Re: Meals and Dietary Preferences & Requirements
From: Elizabeth Stevenson (
Date: Mon, 2 Jul 2001 08:50:03 -0600 (MDT)
The most important thing that our community does that makes the process 
easier is that we have semi-permanent cook teams. We only change partners
every six months, and many teams choose to stay together for years. What
this means is that you can have a repertoire of meals that you know everyone
can and will eat, and you don't have to, as they say, reinvent the wheel
every mealtime. I've been a vocal opponent of changing who you cook with for
every meal, but for some reason new groups tend to prefer this. I think it's
a misguided romantic notion of getting to know everyone. It means alot more
work for every meal, so groups end up disenfranchising those with special
diets. Another benefit of stable groups: you can tailor your cook times to
when it is convenient for everyone on the team. We have a member who
belonged to a group that had no teams, and she thinks our system is vastly

Surprisingly enough, I don't think we have any people who are diabetic(yet).
If they are, they are closeted. We have vegans, vegetarians, and a couple of
wheat free. We also have lactose-intolerant, but they get by with lact-aid
pills. My son is allergic to dairy, and we just have to eat the vegan food
when the meal is based on cheese. We usually just skip those meals.

We have people's diet preferences listed on the sign-up sheet, so that we
know who needs to be accommodated for each meal. Sometimes, we don't need to
cook a vegan alternative or whatever. Many cook teams get by the problem by
cooking all vegan meals, or having an entree that is easily cooked
separately, liked baked chicken and baked tofu, made with the same marinade.
And it's just as easy to throw TVP into one pot of stew and ground turkey
into another.

We also indicate if there will be a kid-friendly substitute on the meal
sign-up. So if we're having spicy Thai food, there might be fish sticks,
too. The kids food is often very simple frozen food. I'd say that gets the
older kids to be more adventurous and eat more adult food.

As a person whose child has special dietary needs, it can get frustrating
that there isn't always something they cook that he's willing to eat. But
the alternative is to make separate meals for everyone.

We have found a balance, although precarious at times. Most folks have come
to understand that we do our best to accommodate most people, and that some
meals will just not be for everyone.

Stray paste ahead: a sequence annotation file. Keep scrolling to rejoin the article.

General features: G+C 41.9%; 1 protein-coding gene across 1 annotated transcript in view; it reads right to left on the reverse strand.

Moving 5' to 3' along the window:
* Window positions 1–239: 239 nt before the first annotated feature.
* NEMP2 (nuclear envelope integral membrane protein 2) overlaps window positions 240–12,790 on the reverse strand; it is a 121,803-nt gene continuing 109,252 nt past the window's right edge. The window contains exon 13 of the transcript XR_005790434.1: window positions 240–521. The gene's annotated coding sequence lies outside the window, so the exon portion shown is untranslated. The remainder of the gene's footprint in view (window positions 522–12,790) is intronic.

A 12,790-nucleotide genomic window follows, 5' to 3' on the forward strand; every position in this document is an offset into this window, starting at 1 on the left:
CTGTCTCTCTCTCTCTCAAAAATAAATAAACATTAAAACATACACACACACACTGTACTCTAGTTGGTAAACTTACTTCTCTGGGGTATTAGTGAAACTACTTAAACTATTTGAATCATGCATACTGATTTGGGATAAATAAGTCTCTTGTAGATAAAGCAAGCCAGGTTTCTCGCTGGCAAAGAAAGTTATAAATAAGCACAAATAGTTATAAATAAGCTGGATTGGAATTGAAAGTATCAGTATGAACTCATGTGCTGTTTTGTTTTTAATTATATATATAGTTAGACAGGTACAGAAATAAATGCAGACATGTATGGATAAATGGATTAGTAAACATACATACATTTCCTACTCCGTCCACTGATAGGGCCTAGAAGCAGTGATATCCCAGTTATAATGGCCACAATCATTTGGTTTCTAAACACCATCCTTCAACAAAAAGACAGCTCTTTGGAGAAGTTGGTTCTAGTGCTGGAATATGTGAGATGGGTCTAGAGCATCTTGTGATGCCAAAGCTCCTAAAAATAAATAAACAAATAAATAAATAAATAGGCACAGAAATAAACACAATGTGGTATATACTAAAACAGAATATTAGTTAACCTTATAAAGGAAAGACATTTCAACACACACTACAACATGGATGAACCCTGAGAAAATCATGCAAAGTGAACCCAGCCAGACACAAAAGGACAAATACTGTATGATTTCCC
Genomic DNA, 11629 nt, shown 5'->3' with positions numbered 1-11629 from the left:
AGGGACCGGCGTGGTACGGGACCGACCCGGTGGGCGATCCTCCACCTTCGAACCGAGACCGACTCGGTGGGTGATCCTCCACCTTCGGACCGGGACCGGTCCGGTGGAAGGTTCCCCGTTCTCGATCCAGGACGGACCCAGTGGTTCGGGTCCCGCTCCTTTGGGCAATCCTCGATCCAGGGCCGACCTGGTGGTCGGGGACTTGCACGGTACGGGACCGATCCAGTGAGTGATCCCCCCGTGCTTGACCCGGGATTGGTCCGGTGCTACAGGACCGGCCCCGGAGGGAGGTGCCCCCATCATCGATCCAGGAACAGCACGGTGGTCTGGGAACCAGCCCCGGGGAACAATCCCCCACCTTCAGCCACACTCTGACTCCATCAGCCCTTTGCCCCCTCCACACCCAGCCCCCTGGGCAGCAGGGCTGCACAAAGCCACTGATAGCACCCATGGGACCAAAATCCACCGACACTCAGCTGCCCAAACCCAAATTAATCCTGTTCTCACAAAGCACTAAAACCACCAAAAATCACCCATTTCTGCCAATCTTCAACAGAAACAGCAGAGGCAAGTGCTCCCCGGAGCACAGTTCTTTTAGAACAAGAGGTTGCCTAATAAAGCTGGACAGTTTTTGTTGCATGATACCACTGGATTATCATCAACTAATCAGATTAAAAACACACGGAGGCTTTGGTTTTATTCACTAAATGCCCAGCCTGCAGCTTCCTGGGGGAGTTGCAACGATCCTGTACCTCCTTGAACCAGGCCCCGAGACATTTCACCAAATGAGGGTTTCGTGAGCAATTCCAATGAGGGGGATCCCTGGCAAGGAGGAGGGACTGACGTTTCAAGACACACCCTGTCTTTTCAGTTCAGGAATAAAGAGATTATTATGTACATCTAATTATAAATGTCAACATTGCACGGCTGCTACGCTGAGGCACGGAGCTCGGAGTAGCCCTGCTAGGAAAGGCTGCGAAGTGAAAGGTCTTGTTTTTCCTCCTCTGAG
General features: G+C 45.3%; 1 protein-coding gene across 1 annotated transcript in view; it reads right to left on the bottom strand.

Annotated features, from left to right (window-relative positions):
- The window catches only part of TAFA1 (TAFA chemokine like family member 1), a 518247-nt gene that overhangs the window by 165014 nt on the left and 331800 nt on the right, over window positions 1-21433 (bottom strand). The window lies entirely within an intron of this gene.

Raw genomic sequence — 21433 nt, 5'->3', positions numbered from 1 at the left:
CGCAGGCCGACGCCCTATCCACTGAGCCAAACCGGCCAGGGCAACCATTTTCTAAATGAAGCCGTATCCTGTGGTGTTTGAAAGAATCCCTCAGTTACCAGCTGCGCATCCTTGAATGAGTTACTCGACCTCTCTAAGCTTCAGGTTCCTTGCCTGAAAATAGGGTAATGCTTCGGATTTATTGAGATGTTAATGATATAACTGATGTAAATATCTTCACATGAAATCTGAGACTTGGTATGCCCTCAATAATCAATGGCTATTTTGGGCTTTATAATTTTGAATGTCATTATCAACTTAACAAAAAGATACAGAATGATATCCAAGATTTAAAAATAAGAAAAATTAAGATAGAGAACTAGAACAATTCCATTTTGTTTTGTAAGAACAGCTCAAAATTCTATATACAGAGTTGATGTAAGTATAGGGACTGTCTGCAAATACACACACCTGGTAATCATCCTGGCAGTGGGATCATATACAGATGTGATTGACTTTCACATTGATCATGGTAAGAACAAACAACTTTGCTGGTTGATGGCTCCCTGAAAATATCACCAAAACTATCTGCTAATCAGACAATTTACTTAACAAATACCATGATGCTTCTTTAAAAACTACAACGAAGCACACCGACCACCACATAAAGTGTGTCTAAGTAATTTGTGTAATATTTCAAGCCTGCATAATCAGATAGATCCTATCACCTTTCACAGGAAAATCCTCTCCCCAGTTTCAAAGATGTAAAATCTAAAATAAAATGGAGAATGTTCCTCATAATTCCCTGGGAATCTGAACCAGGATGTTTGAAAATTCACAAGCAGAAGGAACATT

Liz Stevenson
Southside Park Cohousing
Sacramento, California

tamgoddess [at]

>From: Sharon Villines <sharonvillines [at]>
>To: Cohousing-L <cohousing-l [at]>
>Subject: [C-L]_Meals and Dietary Preferences & Requirements
>Date: Mon, Jul 2, 2001, 1:16 PM

> We are just getting our meal program going and I have some questions about
> how you handle all the diet stuff.
> I have diabetes that is diet controlled except when I eat commonhouse meals.
> Then I go over the top with all the high-glycemic-index food and it takes
> several days to get back on track.  Starch seems to be the order of the
> day--starch over starch with salad on the side followed by sugar.
> No one  is forcing me to eat the absolutely delicious food, mind you, but
> when faced with another meal where the only thing I _should_ eat is salad, I
> can see I need to do something differently.
> THEN when I think of cooking for the group I start with a menu, calculating
> amounts and logistics, thinking about how delicious this meal will be, etc.,
> and run right into restrictions -- wheat-sensitive, lactose-intolerant,
> vegan, vegetarian, meat necessary, no "junk", child friendly, no hot spices.
> I know perfectly well how to cook for all these preferences/restrictions
> (and have been on one or the other of these diets myself at one time or
> another) but the complexity of cooking for all of them at the same time
> takes all the anticipated fun out of it for me. You become a short order
> cook.
> Commonhouse meals were one of the things I was looking forward to most but
> they have become a booby-trap. How do you all handle this?
> Sharon
> --
> Sharon Villines
> Takoma Village Cohousing, Washington DC
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